ISET

ISET Economist Blog

A blog about economics in the South Caucasus.
Mar
26

On Pepsi, McDonald’s and the Promised Land

Back in 1991, I attended a big “Does Socialism Have a Future?” conference hosted by my alma mater, the Hebrew University in Jerusalem. The session I remember most vividly featured a Hungarian dissident, a poet, ridiculing ineffective communist propaganda. “Communists”, he told a sympathetic audience, “tried to convince us that jeans can cause impotence in young males, and that Coca Cola is bad for people’s health”. At this point, a trembling female voice could be heard in the back of the conference hall: “But Coca Cola is bad for people’s health! ◊ ◊ ◊ ...
Rate this blog entry:
Continue reading
1603
0 Comments
Write a Comment
Mar
05

What Georgia Can Teach Sweden about Energy Efficiency

I believe we all are bound by the notion that technology is the thing. We might be convinced it’s a sign of progress. Those very clever engineers have finally saved humanity, not just by envisioning what will save the masses from wasting their minutes and seconds, but they also help to propel all sorts of time-saving devices. There are, of course, good reasons to argue for how important technological advances are. They can be used as a means of promoting youth employment, or to assist an individual suffering from mobility concerns with vacuum cleaning. O...
Rate this blog entry:
Continue reading
1082
0 Comments
Write a Comment
Feb
20

Price and Prejudice on the Georgian Market for Cigarettes

Benjamin Franklin once said, “In this world, nothing can be said to be certain, except death and taxes.” Yet we have a tax that could prevent hundreds of millions of premature deaths. It is time to use it more effectively. -Prabhat Jha It is a truth universally acknowledged, that cigarettes are bad for human health. Yet, whenever the government tries to regulate consumption of cigarettes by increasing their price, it gets a very mixed reaction from the public. Some people (mostly non-smokers) welcome these policies, while others accuse the government of ...
Rate this blog entry:
Continue reading
2451
0 Comments
Write a Comment
Oct
19

ISET Consumer Confidence: Anticipation Beats Realization

The CCI, which is computed by ISET-PI on a monthly basis, monitors how Georgians feel about their personal financial situations and the economic well-being of the whole country. Roughly speaking, the index is computed as the difference between the frequencies of positive and negative answers to 12 questions covering the present and expected economic situations of the households surveyed, as well as general economic parameters of the country, such as inflation and unemployment. It ranges from −100, a result that would follow if all respondents answered al...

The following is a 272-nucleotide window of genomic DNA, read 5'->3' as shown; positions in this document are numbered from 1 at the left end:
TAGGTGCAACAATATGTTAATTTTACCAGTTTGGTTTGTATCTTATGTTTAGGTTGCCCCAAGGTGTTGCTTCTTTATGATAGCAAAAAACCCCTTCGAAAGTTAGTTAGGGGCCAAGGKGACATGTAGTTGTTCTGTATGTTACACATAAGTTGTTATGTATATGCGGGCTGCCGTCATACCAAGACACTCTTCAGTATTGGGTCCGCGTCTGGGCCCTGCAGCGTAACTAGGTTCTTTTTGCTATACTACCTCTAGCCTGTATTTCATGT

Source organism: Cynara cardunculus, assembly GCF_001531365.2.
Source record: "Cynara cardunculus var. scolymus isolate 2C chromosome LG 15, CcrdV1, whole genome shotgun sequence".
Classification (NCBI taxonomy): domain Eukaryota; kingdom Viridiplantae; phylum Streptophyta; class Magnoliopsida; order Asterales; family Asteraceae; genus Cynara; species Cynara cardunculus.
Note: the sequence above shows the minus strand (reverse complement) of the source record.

Rate this blog entry:
Continue reading
1784
0 Comments
Write a Comment
Sep
20

ISET’s Consumer Confidence Index Shoots through the Roof

In September 2016, ISET’s Consumer Confidence Index added 13 points, the single largest monthly increase in the Index since its launch more than 4 years ago. Having risen from -28.7 to -15.7 points, the CCI rebounded to levels we have last observed about two years ago, in fall 2014 (i.e. at the outset of the GEL devaluation drama). Both the Expectations and Present Situation components of the CCI soared (up by 11.1 and 14.9 points, respectively), breaking historical records for monthly increases. On the one hand, the latest improvement in the CCI extends...
Rate this blog entry:
Continue reading
1822
0 Comments
Write a Comment
Sep
06

Homo Economicus Sisyphus

In the last two decades, happiness has moved into the focus of economic inquiry. Frey and Stutzer (“What can Economists Learn from Happiness Research”, Journal of Economic Literature 20, 2002, pp. 402-435) argue convincingly that gross domestic product (GDP), unemployment, inflation, and many other indicators of economic performance are primarily interesting because they are correlated with the well-being of people. Without the assumption that these parameters are proxies for happiness, there would be no reason to pursue economic policies that maximize i...
Rate this blog entry:
Recent comment in this post
Guest — MartinSmith
A beautiful piece of explanation. Since four years... is not said: for the last four years is how this clause should read. I wil... Read More
Thursday, 08 September 2016 1:01 AM
Continue reading
2456
1 Comment
Write a Comment

Our Partners